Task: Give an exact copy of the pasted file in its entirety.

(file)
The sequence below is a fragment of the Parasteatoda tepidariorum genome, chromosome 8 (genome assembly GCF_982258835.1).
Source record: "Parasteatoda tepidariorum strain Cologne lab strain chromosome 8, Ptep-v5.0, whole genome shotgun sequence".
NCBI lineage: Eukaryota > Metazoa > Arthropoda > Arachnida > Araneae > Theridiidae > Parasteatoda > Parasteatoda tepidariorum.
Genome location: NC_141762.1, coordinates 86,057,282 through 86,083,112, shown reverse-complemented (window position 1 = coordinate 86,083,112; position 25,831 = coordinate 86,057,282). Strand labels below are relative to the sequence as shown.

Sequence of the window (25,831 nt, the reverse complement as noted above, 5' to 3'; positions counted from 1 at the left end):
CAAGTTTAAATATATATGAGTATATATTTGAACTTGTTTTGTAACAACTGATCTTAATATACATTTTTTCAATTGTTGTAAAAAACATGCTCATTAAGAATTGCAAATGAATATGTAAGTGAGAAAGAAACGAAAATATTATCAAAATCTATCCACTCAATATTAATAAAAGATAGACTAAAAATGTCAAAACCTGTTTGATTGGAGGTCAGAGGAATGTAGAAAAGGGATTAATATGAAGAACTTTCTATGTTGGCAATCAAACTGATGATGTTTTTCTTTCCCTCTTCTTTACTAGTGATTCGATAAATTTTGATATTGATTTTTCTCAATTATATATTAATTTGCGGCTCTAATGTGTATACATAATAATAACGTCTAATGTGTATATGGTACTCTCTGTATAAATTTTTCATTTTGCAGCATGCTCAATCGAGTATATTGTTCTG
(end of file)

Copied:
The sequence below is a fragment of the Parasteatoda tepidariorum genome, chromosome 8 (genome assembly GCF_982258835.1).
Source record: "Parasteatoda tepidariorum strain Cologne lab strain chromosome 8, Ptep-v5.0, whole genome shotgun sequence".
NCBI lineage: Eukaryota > Metazoa > Arthropoda > Arachnida > Araneae > Theridiidae > Parasteatoda > Parasteatoda tepidariorum.
Genome location: NC_141762.1, coordinates 86,057,282 through 86,083,112, shown reverse-complemented (window position 1 = coordinate 86,083,112; position 25,831 = coordinate 86,057,282). Strand labels below are relative to the sequence as shown.

Sequence of the window (25,831 nt, the reverse complement as noted above, 5' to 3'; positions counted from 1 at the left end):
CAAGTTTAAATATATATGAGTATATATTTGAACTTGTTTTGTAACAACTGATCTTAATATACATTTTTTCAATTGTTGTAAAAAACATGCTCATTAAGAATTGCAAATGAATATGTAAGTGAGAAAGAAACGAAAATATTATCAAAATCTATCCACTCAATATTAATAAAAGATAGACTAAAAATGTCAAAACCTGTTTGATTGGAGGTCAGAGGAATGTAGAAAAGGGATTAATATGAAGAACTTTCTATGTTGGCAATCAAACTGATGATGTTTTTCTTTCCCTCTTCTTTACTAGTGATTCGATAAATTTTGATATTGATTTTTCTCAATTATATATTAATTTGCGGCTCTAATGTGTATACATAATAATAACGTCTAATGTGTATATGGTACTCTCTGTATAAATTTTTCATTTTGCAGCATGCTCAATCGAGTATATTGTTCTG